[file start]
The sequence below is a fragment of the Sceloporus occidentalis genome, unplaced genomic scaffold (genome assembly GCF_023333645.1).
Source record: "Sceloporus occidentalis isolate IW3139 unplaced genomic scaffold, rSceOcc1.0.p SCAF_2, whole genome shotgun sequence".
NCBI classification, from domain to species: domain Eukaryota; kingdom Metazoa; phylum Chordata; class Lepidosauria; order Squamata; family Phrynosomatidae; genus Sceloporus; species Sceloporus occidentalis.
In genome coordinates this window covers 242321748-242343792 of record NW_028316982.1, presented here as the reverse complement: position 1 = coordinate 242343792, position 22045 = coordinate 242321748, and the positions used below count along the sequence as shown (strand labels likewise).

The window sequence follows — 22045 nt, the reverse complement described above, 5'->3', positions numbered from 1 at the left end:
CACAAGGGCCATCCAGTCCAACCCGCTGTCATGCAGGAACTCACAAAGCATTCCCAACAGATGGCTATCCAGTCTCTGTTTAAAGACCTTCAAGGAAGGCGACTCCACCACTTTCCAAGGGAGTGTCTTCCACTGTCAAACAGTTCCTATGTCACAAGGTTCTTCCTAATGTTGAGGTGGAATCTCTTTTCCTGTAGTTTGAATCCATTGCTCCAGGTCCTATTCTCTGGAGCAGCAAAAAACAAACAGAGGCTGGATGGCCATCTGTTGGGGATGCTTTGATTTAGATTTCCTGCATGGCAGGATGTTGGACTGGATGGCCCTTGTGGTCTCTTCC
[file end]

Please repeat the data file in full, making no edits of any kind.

The sequence below is a fragment of the Sceloporus occidentalis genome, unplaced genomic scaffold (genome assembly GCF_023333645.1).
Source record: "Sceloporus occidentalis isolate IW3139 unplaced genomic scaffold, rSceOcc1.0.p SCAF_2, whole genome shotgun sequence".
NCBI classification, from domain to species: domain Eukaryota; kingdom Metazoa; phylum Chordata; class Lepidosauria; order Squamata; family Phrynosomatidae; genus Sceloporus; species Sceloporus occidentalis.
In genome coordinates this window covers 242321748-242343792 of record NW_028316982.1, presented here as the reverse complement: position 1 = coordinate 242343792, position 22045 = coordinate 242321748, and the positions used below count along the sequence as shown (strand labels likewise).

The window sequence follows — 22045 nt, the reverse complement described above, 5'->3', positions numbered from 1 at the left end:
CACAAGGGCCATCCAGTCCAACCCGCTGTCATGCAGGAACTCACAAAGCATTCCCAACAGATGGCTATCCAGTCTCTGTTTAAAGACCTTCAAGGAAGGCGACTCCACCACTTTCCAAGGGAGTGTCTTCCACTGTCAAACAGTTCCTATGTCACAAGGTTCTTCCTAATGTTGAGGTGGAATCTCTTTTCCTGTAGTTTGAATCCATTGCTCCAGGTCCTATTCTCTGGAGCAGCAAAAAACAAACAGAGGCTGGATGGCCATCTGTTGGGGATGCTTTGATTTAGATTTCCTGCATGGCAGGATGTTGGACTGGATGGCCCTTGTGGTCTCTTCC